Paypal, the leading ecommerce payment solutions provider, has announced that the company will no longer participate in Facebook’s beleaguered Libra cryptocurrency project. Previously touted as a Libra Associate, the ewallet company did not offer a specific reason for abandoning plans of becoming a Libra partner.
Paypal’s announcement merely stated that although it continues to support Facebook’s cryptocurrency project, the company is foregoing further participation in order
”to focus on advancing our existing mission and business priorities as we strive to democratise access to financial services for underserved populations.”
The pullout denotes that Libra’s pool of initial capitalization will go down by $10 million (£8 million), the amount being the value required as contribution to officially join the Libra Association. Currently, 27 other entities have been named as associates, comprising multinational and nonprofit organizations led by Facebook, which will operate through a newly formed subsidiary called Calibra.
Two Other Libra Associates are Poised to Follow Suit
There are indications that PayPal will not be the only company to disassociate from the project. In a Wall Street Journal report published last week, credit card companies,
Visa and Mastercard have also expressed having second thoughts in becoming part of Facebook’s ambitious Libra-branded cryptocurrency operations. Representatives from the two leading providers of credit card payment services, are poised to meet on October 14, 2019 to finalize the said decision.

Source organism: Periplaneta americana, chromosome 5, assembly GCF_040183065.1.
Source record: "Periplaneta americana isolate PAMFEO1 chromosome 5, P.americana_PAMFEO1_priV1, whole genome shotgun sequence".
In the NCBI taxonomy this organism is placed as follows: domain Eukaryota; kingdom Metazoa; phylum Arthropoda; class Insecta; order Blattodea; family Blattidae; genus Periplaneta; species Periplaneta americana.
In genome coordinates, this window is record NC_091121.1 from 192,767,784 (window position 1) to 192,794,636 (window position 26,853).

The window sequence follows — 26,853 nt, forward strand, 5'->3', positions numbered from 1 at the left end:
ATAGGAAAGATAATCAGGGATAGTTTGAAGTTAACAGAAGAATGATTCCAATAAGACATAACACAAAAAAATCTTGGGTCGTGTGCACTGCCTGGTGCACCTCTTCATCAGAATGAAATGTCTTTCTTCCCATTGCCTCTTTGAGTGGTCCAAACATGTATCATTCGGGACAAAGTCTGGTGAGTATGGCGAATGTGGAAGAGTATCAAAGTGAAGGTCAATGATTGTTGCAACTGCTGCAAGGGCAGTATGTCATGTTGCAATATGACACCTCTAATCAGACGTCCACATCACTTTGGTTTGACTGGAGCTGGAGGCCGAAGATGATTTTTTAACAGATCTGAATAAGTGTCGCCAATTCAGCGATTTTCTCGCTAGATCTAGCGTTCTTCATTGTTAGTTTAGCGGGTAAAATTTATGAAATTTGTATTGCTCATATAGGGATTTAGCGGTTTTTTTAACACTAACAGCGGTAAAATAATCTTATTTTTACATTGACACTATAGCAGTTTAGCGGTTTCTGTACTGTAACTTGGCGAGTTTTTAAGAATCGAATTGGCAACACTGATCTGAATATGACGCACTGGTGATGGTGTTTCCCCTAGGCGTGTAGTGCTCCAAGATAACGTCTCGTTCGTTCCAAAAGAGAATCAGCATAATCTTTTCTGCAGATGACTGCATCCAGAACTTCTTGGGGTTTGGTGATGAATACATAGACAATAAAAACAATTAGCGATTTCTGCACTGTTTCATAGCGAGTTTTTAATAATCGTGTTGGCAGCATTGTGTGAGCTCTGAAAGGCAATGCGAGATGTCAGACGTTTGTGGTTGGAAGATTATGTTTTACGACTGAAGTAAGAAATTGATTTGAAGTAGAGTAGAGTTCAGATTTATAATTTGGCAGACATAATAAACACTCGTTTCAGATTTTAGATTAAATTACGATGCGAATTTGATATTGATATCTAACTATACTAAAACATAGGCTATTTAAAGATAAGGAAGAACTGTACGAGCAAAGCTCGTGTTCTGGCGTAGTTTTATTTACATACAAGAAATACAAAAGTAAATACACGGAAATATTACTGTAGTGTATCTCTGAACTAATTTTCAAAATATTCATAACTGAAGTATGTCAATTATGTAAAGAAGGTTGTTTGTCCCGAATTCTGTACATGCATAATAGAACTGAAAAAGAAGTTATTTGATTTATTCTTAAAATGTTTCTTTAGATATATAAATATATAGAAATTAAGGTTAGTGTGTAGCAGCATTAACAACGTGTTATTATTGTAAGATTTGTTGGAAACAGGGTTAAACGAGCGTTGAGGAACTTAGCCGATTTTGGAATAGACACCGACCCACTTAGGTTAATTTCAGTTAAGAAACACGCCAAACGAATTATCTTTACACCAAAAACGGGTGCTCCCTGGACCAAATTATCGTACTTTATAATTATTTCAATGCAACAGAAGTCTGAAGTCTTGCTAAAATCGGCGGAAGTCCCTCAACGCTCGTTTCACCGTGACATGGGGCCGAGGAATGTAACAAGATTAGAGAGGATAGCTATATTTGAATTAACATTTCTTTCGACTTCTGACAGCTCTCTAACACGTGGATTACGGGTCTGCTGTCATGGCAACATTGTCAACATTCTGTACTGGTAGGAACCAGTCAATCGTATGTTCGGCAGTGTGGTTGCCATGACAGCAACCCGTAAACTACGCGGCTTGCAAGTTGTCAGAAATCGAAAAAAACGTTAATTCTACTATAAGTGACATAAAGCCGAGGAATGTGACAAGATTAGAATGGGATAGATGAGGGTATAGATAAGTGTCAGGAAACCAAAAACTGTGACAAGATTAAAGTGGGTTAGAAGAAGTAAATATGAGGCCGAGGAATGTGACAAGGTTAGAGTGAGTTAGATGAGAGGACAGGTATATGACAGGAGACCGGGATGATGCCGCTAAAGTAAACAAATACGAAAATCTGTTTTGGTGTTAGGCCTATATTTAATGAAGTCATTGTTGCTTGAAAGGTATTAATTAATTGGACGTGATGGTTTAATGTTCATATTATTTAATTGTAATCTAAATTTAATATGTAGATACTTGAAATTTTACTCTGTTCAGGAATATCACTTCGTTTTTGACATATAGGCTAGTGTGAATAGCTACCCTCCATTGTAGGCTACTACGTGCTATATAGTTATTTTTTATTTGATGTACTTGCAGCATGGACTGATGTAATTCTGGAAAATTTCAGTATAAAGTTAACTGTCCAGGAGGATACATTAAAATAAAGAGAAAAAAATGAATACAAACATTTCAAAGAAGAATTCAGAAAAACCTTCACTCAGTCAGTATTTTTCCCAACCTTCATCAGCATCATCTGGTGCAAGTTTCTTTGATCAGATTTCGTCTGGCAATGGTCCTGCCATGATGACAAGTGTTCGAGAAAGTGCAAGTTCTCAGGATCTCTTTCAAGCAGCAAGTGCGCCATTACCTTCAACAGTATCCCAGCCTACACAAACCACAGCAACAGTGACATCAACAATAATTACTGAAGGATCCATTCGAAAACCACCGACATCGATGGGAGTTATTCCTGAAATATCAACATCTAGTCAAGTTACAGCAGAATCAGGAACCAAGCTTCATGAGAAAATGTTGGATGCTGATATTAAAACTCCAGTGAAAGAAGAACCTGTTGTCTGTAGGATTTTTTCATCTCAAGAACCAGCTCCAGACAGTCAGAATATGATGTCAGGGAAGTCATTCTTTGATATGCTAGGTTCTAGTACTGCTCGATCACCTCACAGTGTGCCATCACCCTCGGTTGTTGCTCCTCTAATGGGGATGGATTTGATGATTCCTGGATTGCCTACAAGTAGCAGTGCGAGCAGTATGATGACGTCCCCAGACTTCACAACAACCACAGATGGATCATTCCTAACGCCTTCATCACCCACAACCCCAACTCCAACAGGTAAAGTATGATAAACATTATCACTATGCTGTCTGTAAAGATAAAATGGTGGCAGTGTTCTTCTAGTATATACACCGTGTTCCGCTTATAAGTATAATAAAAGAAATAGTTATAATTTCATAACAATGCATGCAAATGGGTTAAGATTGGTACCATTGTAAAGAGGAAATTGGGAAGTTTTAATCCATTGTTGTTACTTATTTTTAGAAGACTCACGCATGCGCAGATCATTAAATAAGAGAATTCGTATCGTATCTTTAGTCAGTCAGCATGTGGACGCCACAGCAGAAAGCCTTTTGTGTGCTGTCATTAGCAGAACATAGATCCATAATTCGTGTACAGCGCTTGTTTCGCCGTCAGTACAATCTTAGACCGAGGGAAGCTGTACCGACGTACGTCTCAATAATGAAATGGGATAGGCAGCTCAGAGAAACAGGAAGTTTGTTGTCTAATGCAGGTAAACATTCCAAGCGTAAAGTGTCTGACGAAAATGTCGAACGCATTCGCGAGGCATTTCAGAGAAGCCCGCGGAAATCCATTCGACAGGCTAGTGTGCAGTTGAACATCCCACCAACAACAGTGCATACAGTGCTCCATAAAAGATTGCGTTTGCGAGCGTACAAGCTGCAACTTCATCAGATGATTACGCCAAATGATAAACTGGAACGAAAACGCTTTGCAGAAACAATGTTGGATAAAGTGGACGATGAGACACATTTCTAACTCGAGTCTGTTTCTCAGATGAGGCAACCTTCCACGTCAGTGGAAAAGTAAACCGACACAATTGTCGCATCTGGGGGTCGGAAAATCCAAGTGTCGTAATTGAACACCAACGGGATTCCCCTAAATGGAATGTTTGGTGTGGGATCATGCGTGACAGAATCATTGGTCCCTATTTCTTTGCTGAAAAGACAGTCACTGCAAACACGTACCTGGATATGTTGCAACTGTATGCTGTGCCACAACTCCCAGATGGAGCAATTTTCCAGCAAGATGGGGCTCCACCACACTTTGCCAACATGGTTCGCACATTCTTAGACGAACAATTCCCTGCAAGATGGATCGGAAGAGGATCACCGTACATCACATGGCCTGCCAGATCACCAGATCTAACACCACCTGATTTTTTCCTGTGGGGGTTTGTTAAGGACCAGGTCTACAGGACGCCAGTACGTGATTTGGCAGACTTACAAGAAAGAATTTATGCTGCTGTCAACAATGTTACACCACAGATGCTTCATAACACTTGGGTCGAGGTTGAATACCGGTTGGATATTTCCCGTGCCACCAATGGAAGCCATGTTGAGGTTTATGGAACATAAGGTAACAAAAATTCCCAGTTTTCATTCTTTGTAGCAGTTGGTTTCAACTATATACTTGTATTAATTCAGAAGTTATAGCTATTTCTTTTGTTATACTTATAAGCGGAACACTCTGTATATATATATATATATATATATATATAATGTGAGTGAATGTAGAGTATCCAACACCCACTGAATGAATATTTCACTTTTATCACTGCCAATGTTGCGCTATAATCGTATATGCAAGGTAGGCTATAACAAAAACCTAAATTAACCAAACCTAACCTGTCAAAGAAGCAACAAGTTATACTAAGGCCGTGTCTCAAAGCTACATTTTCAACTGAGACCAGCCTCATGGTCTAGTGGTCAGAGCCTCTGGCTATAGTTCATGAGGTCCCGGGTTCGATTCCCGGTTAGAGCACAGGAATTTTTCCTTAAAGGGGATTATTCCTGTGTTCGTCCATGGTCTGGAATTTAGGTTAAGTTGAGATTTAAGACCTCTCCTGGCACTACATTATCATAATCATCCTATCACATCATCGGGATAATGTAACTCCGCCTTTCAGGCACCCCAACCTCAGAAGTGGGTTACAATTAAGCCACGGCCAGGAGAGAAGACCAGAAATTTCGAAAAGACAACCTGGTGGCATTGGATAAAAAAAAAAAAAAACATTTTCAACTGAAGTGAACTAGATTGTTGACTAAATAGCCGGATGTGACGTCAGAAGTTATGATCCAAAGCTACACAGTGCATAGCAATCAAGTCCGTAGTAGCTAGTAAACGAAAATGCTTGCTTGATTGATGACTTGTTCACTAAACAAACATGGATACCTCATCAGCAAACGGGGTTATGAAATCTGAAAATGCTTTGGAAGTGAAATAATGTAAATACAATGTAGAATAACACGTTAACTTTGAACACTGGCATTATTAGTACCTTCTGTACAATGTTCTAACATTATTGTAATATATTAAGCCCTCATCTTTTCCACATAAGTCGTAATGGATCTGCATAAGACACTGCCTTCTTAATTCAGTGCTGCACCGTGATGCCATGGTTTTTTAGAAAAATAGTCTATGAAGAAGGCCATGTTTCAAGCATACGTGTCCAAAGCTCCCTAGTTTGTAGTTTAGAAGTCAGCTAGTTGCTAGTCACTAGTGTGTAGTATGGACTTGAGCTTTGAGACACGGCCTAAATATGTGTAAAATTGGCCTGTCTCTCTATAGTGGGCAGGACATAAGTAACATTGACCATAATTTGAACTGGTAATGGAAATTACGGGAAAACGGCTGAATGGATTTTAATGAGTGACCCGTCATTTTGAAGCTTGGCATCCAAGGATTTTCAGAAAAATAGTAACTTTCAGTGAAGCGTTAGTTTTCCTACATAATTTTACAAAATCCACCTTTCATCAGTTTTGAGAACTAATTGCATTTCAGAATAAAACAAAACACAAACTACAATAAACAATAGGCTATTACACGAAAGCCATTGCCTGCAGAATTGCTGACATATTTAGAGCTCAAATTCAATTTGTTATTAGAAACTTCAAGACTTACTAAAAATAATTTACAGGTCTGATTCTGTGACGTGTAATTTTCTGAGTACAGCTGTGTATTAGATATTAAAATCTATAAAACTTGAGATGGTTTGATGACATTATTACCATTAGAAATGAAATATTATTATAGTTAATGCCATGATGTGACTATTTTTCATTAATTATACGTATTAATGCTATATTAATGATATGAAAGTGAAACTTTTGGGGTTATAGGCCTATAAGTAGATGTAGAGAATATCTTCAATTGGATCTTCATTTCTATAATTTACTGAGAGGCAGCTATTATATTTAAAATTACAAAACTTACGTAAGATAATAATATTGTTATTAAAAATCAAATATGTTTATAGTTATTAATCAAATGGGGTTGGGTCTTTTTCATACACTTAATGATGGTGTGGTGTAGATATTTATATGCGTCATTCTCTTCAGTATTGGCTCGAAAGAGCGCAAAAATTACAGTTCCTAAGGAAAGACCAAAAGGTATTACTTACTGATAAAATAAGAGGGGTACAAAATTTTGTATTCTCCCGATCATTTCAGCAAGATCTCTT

VISA CEO Al Kelly said that since their involvement in the Libra project is not yet official, the final decision to do so is will be dependent on a number factors. The most important of which, is Facebook and Calibra’s ability to satisfy the requisite requirements demanded by the country’s legislators and regulators.
The Main Problem Besetting Facebook’s Libra Cryptocurrency Project
Congresswoman Maxine Waters, Chairperson of the House of Representatives’ Financial Services Committee voiced concerns that Facebook has repeatedly demonstrated disregard for the protection and secure use of data entrusted by billions of users to the social media company.
That being the case, the House Committee Chairman said that Facebook’s plan of expanding and extending its reach into the financial activities of users, require careful scrutiny, deliberation and institution of regulatory requirements, before such an endeavor will be allowed to operate.